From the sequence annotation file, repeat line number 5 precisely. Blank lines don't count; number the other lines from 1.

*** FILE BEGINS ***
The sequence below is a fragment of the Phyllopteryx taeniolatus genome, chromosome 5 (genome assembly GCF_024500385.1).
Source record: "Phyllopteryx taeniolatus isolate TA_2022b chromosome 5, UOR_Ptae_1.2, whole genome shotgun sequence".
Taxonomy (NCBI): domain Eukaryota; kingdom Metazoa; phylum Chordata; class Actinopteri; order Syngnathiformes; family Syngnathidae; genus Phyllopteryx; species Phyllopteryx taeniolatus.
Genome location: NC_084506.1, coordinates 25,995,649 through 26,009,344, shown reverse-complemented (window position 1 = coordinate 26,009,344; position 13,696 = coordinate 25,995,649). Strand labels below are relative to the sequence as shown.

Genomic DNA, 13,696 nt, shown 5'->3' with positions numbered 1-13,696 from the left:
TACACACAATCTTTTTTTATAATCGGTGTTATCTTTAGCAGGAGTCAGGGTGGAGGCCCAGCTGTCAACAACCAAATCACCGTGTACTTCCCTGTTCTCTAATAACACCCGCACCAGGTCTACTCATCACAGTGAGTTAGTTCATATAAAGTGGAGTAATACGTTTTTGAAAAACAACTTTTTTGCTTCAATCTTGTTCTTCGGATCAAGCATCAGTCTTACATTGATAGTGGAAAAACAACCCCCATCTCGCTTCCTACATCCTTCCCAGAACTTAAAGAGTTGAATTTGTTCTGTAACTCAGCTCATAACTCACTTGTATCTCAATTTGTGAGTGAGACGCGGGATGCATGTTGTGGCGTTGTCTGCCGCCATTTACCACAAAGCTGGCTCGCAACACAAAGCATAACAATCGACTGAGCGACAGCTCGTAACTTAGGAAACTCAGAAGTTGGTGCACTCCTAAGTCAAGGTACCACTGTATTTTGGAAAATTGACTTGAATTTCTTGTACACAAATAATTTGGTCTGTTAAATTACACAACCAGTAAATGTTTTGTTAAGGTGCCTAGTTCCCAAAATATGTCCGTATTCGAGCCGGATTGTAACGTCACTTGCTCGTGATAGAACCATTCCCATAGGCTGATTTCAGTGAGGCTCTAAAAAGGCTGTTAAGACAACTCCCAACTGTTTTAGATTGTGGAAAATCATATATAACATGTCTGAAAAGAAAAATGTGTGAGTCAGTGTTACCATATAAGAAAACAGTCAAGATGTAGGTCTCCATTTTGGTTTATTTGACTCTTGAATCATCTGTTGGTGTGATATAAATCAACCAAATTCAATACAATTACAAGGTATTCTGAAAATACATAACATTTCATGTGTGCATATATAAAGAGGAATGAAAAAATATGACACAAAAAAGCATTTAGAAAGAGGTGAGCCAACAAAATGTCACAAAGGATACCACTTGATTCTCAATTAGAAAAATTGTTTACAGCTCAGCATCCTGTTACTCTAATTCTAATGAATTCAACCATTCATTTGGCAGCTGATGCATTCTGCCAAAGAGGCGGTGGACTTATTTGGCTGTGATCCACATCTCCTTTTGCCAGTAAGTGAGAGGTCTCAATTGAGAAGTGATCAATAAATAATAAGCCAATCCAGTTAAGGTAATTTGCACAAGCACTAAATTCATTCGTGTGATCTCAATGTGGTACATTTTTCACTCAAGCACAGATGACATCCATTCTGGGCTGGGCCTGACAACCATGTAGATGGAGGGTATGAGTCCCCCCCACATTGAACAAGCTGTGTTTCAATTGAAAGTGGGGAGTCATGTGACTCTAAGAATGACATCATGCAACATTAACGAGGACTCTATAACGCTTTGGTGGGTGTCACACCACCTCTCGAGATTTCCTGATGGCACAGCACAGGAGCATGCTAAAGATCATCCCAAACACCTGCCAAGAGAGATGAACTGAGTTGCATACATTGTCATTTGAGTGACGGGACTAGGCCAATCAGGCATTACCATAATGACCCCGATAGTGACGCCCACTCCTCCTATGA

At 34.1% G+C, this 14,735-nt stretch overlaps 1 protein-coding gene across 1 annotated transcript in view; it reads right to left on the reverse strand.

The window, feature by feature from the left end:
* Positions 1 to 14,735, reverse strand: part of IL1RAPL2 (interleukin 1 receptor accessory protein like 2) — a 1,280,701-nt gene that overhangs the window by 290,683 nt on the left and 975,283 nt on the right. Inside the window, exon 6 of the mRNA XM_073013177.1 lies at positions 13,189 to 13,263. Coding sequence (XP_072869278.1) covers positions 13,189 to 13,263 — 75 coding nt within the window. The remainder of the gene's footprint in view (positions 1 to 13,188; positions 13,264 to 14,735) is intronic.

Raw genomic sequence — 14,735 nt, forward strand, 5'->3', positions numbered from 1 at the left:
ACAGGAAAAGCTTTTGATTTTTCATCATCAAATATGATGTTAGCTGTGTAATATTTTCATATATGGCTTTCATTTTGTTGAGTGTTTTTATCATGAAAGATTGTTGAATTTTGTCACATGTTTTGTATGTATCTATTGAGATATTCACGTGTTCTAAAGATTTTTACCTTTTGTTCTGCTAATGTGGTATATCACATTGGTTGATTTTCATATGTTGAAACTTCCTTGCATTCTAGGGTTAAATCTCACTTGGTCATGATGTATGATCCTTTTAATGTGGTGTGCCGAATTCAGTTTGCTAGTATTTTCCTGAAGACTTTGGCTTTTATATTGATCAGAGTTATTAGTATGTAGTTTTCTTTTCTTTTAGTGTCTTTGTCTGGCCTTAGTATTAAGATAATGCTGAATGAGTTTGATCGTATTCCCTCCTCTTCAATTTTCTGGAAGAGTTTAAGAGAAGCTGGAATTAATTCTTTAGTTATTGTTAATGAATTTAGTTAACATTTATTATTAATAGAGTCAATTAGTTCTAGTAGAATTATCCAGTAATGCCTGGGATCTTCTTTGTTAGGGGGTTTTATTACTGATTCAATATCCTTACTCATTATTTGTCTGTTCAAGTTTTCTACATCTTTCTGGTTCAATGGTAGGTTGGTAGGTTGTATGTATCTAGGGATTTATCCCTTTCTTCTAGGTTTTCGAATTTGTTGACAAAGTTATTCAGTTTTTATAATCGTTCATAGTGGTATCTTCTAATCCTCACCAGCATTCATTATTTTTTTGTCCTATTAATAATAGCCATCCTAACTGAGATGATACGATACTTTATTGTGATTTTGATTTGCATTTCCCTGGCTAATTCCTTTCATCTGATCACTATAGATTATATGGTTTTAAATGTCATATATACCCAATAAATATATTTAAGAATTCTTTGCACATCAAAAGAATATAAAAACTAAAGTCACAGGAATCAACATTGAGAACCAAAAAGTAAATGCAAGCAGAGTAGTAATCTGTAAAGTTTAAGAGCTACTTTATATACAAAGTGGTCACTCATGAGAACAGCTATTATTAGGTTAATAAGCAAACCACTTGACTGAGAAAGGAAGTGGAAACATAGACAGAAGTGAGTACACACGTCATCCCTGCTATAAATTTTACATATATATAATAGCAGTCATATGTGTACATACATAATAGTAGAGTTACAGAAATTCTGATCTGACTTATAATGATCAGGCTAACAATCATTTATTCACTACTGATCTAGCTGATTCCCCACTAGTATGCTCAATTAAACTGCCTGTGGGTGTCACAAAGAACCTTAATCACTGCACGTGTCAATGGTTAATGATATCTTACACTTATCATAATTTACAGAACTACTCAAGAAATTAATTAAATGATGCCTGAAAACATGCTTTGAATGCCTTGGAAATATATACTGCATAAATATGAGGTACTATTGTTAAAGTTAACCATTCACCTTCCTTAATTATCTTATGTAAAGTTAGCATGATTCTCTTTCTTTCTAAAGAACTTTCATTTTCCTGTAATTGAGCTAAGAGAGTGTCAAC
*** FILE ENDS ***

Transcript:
Genomic DNA, 13,696 nt, shown 5'->3' with positions numbered 1-13,696 from the left: